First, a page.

There has been a slow, steady build-up to the start of the Antarctic season for 2009, with expeditions arriving first in Punta Arenas, Chile, where they organize their gear and take care of last minute needs, before ALE shuttles them over to Patriot Hills. For those that are already on the ice, it has been a challenging few days, as high winds have kept them pinned down in camp, tearing through tents, and disrupting their plans. That changed today, as several teams finally hit Hercules Inlet and began their long, slow, march to the Pole.
Prominent amongst the teams that got underway are the Save The Poles Expedition, which sees Eric Larsen beginning his one year long quest to reach the North and South Pole and the summit of Everest, in an attempt to promote the use of clean energy. Eric sent back an audio dispatch today, announcing that he, along with Dongsheng Liu and Bill Hanlon, have officially gotten underway, after ALE shipped them to Hercules on one of their Twin Otter planes. It didn’t look like they’d have a chance to get on the move today though, as high winds continued this morning, but they died down long enough for the team to make the short flight from Patriot Hills, and get underway at long last.
Also underway are the team of Ryan Waters and Cecilie Skogs, who are also headed to the Pole on skis, setting out from Berkner Island. They were transferred to their starting spot last Friday, and have now been making steady progress for several days. According to their latest updates, they’ve had great weather so far, and have covered more than 42 miles in the first two days alone. The pair will go unsupported the entire way, covering nearly 840 miles in the process.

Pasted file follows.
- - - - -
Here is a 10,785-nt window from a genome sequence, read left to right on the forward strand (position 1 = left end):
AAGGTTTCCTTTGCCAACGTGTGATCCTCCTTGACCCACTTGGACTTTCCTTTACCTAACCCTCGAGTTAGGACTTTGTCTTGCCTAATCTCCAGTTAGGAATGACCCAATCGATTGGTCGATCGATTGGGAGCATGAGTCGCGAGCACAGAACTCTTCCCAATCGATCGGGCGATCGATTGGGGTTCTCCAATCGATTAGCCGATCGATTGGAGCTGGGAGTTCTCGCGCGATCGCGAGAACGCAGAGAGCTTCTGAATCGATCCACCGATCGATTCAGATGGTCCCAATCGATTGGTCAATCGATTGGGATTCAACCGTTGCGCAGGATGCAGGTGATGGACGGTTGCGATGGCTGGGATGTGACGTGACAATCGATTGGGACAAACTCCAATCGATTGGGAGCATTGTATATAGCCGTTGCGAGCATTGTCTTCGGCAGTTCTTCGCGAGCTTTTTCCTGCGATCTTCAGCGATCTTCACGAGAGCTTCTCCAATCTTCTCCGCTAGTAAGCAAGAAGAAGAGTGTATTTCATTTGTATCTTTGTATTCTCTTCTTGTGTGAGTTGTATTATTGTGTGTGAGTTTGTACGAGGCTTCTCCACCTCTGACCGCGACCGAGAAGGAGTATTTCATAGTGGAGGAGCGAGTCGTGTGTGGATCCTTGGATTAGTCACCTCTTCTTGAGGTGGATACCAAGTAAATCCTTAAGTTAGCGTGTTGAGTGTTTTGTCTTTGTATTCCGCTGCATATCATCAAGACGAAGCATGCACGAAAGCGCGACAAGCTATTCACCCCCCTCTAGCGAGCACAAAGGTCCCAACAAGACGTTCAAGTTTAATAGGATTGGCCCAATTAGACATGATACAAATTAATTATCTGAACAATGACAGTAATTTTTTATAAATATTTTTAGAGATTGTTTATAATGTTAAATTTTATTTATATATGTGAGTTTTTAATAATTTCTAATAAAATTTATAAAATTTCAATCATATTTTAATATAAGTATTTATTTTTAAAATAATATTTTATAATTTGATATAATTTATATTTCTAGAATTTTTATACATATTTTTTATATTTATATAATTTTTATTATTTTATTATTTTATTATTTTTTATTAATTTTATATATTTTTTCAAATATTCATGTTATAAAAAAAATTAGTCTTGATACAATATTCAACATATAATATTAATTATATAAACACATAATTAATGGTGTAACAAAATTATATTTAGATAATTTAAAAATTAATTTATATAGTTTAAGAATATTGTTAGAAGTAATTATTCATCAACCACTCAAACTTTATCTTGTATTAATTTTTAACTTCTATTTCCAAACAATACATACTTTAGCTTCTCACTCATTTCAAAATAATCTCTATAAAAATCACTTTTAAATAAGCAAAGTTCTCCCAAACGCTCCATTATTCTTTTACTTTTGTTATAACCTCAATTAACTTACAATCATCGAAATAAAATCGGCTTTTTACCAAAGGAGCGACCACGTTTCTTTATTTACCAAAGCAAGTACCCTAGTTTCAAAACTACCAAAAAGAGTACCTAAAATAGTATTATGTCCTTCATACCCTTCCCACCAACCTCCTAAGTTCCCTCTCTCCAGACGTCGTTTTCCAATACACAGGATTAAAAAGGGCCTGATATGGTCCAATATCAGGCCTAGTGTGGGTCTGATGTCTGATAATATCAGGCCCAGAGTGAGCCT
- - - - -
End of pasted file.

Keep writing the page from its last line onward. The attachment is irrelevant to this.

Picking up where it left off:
Finally, the Kaspersky Commonwealth Team also posted another update today. They are reporting that the high winds in camp at Patriot HIlls has damaged their tents, and they’ll need to make some repairs before they get going. They are currently borrowing tents from ALE, while they fix their own, and then they intend to make a short training expedition before they begin their true journey south as well. They hope to be underway in the next few days.
Looks like things are starting to get rolling down south. Should be another interesting and active year in Antarctica.
- You Probably Shouldn’t Try Climbing Mt. Rainier Right Now - September 21, 2021
- The Sylvansport Electric RV is the Motorhome of Our Dreams - September 14, 2021
- Nepali Climbers Open New Trekking Route on Mt. Kilimanjaro - September 9, 2021